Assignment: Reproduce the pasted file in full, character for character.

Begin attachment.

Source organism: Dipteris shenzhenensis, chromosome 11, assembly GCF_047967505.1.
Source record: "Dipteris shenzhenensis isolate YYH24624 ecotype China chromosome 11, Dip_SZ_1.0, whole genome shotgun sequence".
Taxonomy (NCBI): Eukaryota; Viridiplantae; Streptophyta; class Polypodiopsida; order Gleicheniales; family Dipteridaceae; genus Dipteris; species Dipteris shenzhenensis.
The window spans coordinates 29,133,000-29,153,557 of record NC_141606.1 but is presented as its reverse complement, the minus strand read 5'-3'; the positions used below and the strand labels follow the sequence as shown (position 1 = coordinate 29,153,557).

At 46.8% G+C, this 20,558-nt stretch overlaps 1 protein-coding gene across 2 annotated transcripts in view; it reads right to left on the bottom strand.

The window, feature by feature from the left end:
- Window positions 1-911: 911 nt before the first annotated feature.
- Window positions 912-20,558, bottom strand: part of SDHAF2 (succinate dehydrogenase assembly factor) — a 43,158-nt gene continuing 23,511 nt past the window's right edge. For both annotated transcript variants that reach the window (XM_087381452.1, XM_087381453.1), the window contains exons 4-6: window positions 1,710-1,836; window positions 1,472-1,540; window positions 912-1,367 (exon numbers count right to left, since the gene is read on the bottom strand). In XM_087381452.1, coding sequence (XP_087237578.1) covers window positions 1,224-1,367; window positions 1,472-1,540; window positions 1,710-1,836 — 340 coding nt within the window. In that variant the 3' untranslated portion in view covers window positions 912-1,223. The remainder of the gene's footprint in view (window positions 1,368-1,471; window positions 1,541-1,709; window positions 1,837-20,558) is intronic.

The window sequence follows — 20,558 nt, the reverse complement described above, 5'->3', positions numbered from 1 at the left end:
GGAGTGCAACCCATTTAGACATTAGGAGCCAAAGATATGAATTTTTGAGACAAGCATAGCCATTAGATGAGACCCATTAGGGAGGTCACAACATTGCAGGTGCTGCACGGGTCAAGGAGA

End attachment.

Source organism: Dipteris shenzhenensis, chromosome 11, assembly GCF_047967505.1.
Source record: "Dipteris shenzhenensis isolate YYH24624 ecotype China chromosome 11, Dip_SZ_1.0, whole genome shotgun sequence".
Taxonomy (NCBI): Eukaryota; Viridiplantae; Streptophyta; class Polypodiopsida; order Gleicheniales; family Dipteridaceae; genus Dipteris; species Dipteris shenzhenensis.
The window spans coordinates 29,133,000-29,153,557 of record NC_141606.1 but is presented as its reverse complement, the minus strand read 5'-3'; the positions used below and the strand labels follow the sequence as shown (position 1 = coordinate 29,153,557).

At 46.8% G+C, this 20,558-nt stretch overlaps 1 protein-coding gene across 2 annotated transcripts in view; it reads right to left on the bottom strand.

The window, feature by feature from the left end:
- Window positions 1-911: 911 nt before the first annotated feature.
- Window positions 912-20,558, bottom strand: part of SDHAF2 (succinate dehydrogenase assembly factor) — a 43,158-nt gene continuing 23,511 nt past the window's right edge. For both annotated transcript variants that reach the window (XM_087381452.1, XM_087381453.1), the window contains exons 4-6: window positions 1,710-1,836; window positions 1,472-1,540; window positions 912-1,367 (exon numbers count right to left, since the gene is read on the bottom strand). In XM_087381452.1, coding sequence (XP_087237578.1) covers window positions 1,224-1,367; window positions 1,472-1,540; window positions 1,710-1,836 — 340 coding nt within the window. In that variant the 3' untranslated portion in view covers window positions 912-1,223. The remainder of the gene's footprint in view (window positions 1,368-1,471; window positions 1,541-1,709; window positions 1,837-20,558) is intronic.

The window sequence follows — 20,558 nt, the reverse complement described above, 5'->3', positions numbered from 1 at the left end:
GGAGTGCAACCCATTTAGACATTAGGAGCCAAAGATATGAATTTTTGAGACAAGCATAGCCATTAGATGAGACCCATTAGGGAGGTCACAACATTGCAGGTGCTGCACGGGTCAAGGAGA